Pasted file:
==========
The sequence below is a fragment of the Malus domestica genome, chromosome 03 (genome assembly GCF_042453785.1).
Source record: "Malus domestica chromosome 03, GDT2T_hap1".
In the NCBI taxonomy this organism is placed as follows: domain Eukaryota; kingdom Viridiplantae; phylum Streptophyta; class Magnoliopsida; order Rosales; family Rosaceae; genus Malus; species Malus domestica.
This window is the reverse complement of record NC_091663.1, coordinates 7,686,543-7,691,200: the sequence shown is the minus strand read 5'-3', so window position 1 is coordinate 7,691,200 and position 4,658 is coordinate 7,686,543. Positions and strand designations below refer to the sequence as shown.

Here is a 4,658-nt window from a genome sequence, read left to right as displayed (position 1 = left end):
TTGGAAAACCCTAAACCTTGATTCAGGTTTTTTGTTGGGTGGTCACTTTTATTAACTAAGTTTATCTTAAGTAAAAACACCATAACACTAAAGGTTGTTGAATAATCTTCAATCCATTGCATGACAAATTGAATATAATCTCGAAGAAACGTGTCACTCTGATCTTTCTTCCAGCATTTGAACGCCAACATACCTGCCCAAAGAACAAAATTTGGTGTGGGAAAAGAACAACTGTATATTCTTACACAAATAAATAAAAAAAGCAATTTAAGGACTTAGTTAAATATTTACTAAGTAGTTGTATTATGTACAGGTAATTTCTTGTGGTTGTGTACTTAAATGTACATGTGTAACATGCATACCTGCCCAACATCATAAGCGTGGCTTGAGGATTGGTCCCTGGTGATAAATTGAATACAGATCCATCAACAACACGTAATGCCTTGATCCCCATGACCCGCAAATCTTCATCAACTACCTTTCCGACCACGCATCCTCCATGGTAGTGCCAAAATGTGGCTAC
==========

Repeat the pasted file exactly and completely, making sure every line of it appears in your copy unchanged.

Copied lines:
The sequence below is a fragment of the Malus domestica genome, chromosome 03 (genome assembly GCF_042453785.1).
Source record: "Malus domestica chromosome 03, GDT2T_hap1".
In the NCBI taxonomy this organism is placed as follows: domain Eukaryota; kingdom Viridiplantae; phylum Streptophyta; class Magnoliopsida; order Rosales; family Rosaceae; genus Malus; species Malus domestica.
This window is the reverse complement of record NC_091663.1, coordinates 7,686,543-7,691,200: the sequence shown is the minus strand read 5'-3', so window position 1 is coordinate 7,691,200 and position 4,658 is coordinate 7,686,543. Positions and strand designations below refer to the sequence as shown.

Here is a 4,658-nt window from a genome sequence, read left to right as displayed (position 1 = left end):
TTGGAAAACCCTAAACCTTGATTCAGGTTTTTTGTTGGGTGGTCACTTTTATTAACTAAGTTTATCTTAAGTAAAAACACCATAACACTAAAGGTTGTTGAATAATCTTCAATCCATTGCATGACAAATTGAATATAATCTCGAAGAAACGTGTCACTCTGATCTTTCTTCCAGCATTTGAACGCCAACATACCTGCCCAAAGAACAAAATTTGGTGTGGGAAAAGAACAACTGTATATTCTTACACAAATAAATAAAAAAAGCAATTTAAGGACTTAGTTAAATATTTACTAAGTAGTTGTATTATGTACAGGTAATTTCTTGTGGTTGTGTACTTAAATGTACATGTGTAACATGCATACCTGCCCAACATCATAAGCGTGGCTTGAGGATTGGTCCCTGGTGATAAATTGAATACAGATCCATCAACAACACGTAATGCCTTGATCCCCATGACCCGCAAATCTTCATCAACTACCTTTCCGACCACGCATCCTCCATGGTAGTGCCAAAATGTGGCTAC